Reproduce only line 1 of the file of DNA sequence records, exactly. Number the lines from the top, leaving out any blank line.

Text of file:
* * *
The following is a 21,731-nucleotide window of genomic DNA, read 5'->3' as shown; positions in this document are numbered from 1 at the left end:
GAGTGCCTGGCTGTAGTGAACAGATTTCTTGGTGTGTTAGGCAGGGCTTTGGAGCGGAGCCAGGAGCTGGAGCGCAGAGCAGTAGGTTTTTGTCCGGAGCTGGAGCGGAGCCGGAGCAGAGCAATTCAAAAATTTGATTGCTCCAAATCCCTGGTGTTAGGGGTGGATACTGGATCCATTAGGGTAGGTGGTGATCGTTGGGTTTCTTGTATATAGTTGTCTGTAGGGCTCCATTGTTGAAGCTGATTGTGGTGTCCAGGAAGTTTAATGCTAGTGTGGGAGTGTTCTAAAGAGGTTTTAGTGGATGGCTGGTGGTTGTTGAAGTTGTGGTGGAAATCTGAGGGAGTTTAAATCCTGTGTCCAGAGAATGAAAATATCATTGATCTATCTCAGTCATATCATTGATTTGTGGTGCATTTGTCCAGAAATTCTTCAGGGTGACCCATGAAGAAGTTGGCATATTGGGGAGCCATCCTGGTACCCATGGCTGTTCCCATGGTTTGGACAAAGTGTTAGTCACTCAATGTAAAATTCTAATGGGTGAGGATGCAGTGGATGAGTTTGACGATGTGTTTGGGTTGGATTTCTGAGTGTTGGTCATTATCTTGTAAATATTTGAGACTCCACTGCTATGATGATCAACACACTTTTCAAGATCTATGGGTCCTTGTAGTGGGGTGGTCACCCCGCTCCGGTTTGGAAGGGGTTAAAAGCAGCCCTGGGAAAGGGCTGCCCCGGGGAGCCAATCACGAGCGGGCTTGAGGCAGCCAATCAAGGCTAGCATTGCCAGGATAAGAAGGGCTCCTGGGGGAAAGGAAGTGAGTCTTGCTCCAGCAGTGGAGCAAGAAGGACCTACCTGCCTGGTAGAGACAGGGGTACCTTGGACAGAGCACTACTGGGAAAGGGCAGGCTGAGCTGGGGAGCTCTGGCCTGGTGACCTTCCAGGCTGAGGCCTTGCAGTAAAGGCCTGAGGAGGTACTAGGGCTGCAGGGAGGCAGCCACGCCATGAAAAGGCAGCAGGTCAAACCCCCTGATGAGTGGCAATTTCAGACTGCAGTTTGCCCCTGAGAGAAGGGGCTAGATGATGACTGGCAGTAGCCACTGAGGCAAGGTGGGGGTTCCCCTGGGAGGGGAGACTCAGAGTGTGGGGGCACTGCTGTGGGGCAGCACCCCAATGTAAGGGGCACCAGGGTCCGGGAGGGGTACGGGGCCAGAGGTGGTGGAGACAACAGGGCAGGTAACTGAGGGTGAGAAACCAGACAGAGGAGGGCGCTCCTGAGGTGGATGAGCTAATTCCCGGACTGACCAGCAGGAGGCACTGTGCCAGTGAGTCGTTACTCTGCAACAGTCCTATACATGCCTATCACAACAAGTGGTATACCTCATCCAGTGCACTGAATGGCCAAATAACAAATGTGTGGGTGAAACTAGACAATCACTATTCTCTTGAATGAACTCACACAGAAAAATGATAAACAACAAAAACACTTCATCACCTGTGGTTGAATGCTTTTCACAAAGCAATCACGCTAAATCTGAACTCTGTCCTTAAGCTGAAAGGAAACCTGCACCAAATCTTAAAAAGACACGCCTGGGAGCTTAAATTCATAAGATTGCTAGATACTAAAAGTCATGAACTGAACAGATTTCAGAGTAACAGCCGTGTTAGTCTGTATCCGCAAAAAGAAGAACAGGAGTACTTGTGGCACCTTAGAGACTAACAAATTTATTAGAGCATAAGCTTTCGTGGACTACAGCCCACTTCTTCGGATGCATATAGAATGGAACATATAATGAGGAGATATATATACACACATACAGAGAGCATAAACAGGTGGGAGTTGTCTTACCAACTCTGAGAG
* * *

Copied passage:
The following is a 21,731-nucleotide window of genomic DNA, read 5'->3' as shown; positions in this document are numbered from 1 at the left end: